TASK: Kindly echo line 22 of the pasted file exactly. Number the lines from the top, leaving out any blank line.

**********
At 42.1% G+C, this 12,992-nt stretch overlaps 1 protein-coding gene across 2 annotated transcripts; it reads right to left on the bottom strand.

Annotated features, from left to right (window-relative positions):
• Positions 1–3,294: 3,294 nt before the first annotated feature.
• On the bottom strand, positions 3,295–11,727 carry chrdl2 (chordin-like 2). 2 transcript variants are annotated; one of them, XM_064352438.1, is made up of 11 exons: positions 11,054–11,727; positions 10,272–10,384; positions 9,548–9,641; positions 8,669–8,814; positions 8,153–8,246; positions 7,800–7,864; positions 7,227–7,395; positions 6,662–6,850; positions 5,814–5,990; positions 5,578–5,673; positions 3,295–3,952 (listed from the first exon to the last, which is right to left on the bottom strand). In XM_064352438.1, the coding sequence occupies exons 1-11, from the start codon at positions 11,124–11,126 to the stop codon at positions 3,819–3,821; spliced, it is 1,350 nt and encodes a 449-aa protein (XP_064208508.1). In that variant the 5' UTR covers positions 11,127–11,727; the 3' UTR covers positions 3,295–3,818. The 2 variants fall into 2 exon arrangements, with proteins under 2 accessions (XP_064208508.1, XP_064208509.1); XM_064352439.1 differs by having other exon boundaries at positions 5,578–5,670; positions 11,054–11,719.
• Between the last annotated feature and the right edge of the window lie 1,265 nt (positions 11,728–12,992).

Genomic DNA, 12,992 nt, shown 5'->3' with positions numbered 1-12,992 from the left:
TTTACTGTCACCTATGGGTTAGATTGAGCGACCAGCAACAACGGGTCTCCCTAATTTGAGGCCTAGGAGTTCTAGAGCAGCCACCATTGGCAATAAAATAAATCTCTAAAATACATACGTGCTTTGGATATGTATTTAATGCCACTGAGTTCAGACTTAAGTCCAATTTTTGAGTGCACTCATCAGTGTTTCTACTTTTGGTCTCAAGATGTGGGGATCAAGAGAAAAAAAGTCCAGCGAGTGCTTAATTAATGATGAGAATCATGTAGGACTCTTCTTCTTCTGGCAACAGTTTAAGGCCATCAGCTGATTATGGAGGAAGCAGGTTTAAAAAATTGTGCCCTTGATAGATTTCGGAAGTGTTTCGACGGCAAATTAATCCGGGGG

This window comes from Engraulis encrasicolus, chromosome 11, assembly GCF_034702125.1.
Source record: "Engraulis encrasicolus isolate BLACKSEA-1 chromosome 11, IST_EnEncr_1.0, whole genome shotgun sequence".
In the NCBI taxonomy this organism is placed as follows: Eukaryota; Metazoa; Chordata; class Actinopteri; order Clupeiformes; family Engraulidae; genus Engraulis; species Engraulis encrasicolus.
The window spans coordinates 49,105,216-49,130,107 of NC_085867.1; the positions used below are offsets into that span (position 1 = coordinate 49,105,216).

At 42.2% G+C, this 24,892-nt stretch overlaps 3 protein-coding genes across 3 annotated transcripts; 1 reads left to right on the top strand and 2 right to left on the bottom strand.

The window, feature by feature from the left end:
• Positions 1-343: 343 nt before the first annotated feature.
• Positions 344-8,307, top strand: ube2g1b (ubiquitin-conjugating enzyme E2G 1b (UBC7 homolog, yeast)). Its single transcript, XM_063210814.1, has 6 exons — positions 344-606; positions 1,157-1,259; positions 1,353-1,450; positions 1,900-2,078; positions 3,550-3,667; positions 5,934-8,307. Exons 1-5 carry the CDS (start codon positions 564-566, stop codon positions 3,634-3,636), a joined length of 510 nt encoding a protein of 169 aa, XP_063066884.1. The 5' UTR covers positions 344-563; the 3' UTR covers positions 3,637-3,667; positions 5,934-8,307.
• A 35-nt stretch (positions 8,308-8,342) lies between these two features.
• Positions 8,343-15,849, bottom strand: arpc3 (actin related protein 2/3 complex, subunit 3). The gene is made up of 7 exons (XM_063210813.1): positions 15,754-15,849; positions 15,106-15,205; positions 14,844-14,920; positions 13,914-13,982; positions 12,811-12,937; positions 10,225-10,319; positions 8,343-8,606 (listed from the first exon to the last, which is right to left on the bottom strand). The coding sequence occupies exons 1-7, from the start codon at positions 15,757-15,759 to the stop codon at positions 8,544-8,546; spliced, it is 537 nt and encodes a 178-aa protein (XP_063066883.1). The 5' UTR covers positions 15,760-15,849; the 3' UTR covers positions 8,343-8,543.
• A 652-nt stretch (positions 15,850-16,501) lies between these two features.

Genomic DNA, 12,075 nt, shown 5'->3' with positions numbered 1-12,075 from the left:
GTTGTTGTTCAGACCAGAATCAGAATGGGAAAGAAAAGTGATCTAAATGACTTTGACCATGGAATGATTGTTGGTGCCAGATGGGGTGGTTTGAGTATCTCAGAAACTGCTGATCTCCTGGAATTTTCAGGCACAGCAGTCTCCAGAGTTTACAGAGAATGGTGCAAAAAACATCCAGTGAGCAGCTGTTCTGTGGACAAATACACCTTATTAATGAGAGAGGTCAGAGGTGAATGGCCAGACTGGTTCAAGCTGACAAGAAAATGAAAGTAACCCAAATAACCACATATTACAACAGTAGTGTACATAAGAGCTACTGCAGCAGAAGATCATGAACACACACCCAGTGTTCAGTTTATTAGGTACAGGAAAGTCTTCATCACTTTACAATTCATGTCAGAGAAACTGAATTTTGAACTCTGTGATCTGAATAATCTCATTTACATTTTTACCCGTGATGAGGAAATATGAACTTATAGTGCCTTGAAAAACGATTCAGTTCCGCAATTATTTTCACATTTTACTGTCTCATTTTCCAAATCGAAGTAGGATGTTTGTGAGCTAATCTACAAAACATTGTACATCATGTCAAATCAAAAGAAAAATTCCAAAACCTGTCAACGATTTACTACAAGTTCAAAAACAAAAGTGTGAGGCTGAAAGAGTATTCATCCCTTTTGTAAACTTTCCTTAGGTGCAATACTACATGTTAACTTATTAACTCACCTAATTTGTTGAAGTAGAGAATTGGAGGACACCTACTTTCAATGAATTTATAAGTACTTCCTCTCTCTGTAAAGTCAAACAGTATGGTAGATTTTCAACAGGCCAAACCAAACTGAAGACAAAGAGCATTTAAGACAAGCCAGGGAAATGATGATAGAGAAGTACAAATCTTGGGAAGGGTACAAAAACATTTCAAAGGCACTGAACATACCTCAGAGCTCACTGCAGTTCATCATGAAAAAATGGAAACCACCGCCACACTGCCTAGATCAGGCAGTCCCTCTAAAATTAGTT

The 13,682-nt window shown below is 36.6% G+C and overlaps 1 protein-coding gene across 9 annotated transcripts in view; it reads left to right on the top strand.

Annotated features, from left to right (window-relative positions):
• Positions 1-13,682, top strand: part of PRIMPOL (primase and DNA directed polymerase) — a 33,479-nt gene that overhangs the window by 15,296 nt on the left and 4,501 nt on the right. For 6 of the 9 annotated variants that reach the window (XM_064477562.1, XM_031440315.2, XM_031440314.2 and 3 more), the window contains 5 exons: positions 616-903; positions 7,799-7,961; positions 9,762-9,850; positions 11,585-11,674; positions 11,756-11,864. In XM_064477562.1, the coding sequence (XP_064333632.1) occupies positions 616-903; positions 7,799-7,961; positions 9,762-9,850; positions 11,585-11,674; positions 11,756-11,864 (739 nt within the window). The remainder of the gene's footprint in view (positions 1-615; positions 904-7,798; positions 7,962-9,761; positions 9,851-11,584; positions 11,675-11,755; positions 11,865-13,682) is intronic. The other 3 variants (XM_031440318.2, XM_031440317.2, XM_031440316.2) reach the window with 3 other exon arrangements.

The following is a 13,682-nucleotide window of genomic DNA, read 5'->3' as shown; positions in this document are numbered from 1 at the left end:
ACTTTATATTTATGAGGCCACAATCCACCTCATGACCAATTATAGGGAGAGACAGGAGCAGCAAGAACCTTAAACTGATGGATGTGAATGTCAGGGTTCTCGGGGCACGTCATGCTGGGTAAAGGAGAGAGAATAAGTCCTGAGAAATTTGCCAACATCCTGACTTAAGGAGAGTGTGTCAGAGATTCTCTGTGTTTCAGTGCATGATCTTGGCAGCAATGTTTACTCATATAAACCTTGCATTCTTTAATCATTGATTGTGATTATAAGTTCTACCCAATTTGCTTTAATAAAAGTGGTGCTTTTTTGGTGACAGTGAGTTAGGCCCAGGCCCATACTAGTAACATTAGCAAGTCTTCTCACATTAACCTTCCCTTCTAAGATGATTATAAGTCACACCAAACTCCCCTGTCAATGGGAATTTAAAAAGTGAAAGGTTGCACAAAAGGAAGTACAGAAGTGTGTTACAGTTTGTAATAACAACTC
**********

Annotated features, from left to right (window-relative positions):